The Alternative Wolf and Bear Park Black Forest is not a nature or animal park and certainly not a zoo. It is a sanctuary that takes care of bears that have had a miserable life in circuses, zoos, nature parks or with private owners. It also houses a group of wolves and a couple of lynxes.
Around the sanctuary is a hiking path which you have to follow, allowing you to have a good look at its inhabitants. The first animals that Lars and I saw were some very playful bear cubs.
You could ask yourself why these bears are simply not released in the wild. The answer is that this is impossible. The first reason is that most of these animals have become used to the presence of humans; moreover, because of their past, these bears haven’t developed the necessary skills to cope with the challenges of a natural environment. In other words, releasing them in the wild can have devastating consequences.
Keep on following the path and you will soon see the adult bears, which are really magnificent creatures! At the entry, you can pick up a brochure with detailed information about each of them and pictures, allowing you to recognize them. Take your time and you will also be able to make some beautiful close-ups.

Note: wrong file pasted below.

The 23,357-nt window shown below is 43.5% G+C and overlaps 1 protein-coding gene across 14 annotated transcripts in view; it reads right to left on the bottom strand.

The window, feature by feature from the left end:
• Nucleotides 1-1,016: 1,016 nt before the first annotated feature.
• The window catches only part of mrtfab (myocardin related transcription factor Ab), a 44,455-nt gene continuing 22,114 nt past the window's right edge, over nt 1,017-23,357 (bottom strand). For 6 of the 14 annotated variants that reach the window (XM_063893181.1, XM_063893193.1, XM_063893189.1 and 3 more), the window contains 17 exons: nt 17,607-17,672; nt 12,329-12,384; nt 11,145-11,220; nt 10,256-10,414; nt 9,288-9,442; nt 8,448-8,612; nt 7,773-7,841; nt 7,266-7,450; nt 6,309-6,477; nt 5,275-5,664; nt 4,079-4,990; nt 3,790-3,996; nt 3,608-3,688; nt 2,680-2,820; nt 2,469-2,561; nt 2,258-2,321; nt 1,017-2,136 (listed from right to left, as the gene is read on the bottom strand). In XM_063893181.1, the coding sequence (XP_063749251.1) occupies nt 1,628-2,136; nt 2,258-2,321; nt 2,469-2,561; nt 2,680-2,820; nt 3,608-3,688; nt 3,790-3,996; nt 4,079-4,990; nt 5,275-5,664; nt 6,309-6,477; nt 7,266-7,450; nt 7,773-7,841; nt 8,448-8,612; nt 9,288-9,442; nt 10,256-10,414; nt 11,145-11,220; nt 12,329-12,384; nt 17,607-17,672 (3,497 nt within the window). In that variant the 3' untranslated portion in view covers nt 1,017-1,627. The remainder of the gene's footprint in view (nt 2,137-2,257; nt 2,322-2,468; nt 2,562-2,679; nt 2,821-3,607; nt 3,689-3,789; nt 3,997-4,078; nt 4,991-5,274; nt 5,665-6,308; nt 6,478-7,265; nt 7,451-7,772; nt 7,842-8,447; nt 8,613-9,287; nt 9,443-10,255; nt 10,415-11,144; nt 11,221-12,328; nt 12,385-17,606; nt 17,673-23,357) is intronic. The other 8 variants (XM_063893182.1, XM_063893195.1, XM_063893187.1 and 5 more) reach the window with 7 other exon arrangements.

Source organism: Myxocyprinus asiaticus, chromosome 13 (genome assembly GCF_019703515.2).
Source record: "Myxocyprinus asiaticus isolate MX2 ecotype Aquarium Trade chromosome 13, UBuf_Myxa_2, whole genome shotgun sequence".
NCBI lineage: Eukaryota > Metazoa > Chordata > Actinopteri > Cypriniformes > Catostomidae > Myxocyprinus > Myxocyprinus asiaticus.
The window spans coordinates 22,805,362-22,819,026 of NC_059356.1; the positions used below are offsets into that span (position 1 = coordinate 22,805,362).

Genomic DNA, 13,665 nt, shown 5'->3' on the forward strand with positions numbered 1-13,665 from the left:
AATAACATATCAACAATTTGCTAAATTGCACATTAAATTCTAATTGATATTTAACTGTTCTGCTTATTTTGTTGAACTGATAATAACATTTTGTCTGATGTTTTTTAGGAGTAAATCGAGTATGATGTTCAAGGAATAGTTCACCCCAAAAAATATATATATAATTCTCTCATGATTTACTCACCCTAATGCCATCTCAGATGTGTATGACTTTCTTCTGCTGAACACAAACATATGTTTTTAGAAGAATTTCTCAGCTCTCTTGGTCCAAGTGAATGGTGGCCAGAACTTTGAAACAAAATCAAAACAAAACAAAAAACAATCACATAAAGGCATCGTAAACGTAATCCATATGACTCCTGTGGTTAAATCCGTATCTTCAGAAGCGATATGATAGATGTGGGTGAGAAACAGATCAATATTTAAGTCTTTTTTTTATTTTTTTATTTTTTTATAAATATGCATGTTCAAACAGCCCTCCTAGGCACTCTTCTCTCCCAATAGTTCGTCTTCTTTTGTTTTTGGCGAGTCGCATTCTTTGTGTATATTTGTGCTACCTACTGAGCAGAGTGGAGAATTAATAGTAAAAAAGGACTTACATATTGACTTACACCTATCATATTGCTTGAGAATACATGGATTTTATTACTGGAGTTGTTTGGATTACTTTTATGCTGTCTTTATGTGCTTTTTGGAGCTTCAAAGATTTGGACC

Although the sanctuary takes really good care of its animals, some of them don’t survive a long time. One of the bears that Lars and I could observe sadly passed away a couple of months later.
I was extremely lucky when photographing some of the wolves, simply because they were very close to the fence when I passed there!
With the lynxes, on the other hand, I was far less lucky. We could hardly observe them, let alone photograph them. Lars and I waited for a long time and eventually gave up…
Anyway, after your visit, it is possible to have a drink and a snack at reasonable prices.
The Alternative Wolf and Bear Park Black Forest is not the only one of its kind in Germany. There is another one in the Harz region, which was, by the way, established earlier. Luckily for you, I have visited that sanctuary as well and will feature it later on this website.
Interested? Have a look here then. This is the exact address:
Alternativer Wolf- und Bärenpark Schwarzwald Rippoldsauer Strasse 36/1 77776 Bad Rippoldsau-Schapbach